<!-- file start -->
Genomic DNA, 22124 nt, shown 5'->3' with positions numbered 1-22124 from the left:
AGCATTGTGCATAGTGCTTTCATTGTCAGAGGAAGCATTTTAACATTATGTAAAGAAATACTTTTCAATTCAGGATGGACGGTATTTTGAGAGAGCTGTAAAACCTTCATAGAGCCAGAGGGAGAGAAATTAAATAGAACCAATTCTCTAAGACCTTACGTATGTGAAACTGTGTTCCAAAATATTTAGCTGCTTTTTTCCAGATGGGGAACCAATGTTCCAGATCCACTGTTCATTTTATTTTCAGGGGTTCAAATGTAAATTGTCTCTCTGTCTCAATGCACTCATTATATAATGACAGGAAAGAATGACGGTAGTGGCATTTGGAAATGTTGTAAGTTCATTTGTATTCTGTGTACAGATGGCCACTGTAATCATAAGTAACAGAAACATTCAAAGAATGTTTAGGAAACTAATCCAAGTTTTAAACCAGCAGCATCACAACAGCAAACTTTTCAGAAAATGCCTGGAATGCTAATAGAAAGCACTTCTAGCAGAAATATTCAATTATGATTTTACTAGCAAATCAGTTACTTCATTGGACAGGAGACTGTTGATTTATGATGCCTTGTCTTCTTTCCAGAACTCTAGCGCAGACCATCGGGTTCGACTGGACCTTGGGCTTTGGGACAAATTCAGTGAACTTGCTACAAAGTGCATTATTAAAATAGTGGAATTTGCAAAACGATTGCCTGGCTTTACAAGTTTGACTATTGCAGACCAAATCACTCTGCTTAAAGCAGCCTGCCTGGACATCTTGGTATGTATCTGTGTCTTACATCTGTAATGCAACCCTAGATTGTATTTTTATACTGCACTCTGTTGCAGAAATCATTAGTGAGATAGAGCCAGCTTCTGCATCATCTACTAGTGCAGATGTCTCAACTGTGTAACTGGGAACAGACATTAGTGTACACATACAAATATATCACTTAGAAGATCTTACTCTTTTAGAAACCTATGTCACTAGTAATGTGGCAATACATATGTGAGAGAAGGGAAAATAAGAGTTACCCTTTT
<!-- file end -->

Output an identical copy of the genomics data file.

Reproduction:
Genomic DNA, 22124 nt, shown 5'->3' with positions numbered 1-22124 from the left:
AGCATTGTGCATAGTGCTTTCATTGTCAGAGGAAGCATTTTAACATTATGTAAAGAAATACTTTTCAATTCAGGATGGACGGTATTTTGAGAGAGCTGTAAAACCTTCATAGAGCCAGAGGGAGAGAAATTAAATAGAACCAATTCTCTAAGACCTTACGTATGTGAAACTGTGTTCCAAAATATTTAGCTGCTTTTTTCCAGATGGGGAACCAATGTTCCAGATCCACTGTTCATTTTATTTTCAGGGGTTCAAATGTAAATTGTCTCTCTGTCTCAATGCACTCATTATATAATGACAGGAAAGAATGACGGTAGTGGCATTTGGAAATGTTGTAAGTTCATTTGTATTCTGTGTACAGATGGCCACTGTAATCATAAGTAACAGAAACATTCAAAGAATGTTTAGGAAACTAATCCAAGTTTTAAACCAGCAGCATCACAACAGCAAACTTTTCAGAAAATGCCTGGAATGCTAATAGAAAGCACTTCTAGCAGAAATATTCAATTATGATTTTACTAGCAAATCAGTTACTTCATTGGACAGGAGACTGTTGATTTATGATGCCTTGTCTTCTTTCCAGAACTCTAGCGCAGACCATCGGGTTCGACTGGACCTTGGGCTTTGGGACAAATTCAGTGAACTTGCTACAAAGTGCATTATTAAAATAGTGGAATTTGCAAAACGATTGCCTGGCTTTACAAGTTTGACTATTGCAGACCAAATCACTCTGCTTAAAGCAGCCTGCCTGGACATCTTGGTATGTATCTGTGTCTTACATCTGTAATGCAACCCTAGATTGTATTTTTATACTGCACTCTGTTGCAGAAATCATTAGTGAGATAGAGCCAGCTTCTGCATCATCTACTAGTGCAGATGTCTCAACTGTGTAACTGGGAACAGACATTAGTGTACACATACAAATATATCACTTAGAAGATCTTACTCTTTTAGAAACCTATGTCACTAGTAATGTGGCAATACATATGTGAGAGAAGGGAAAATAAGAGTTACCCTTTT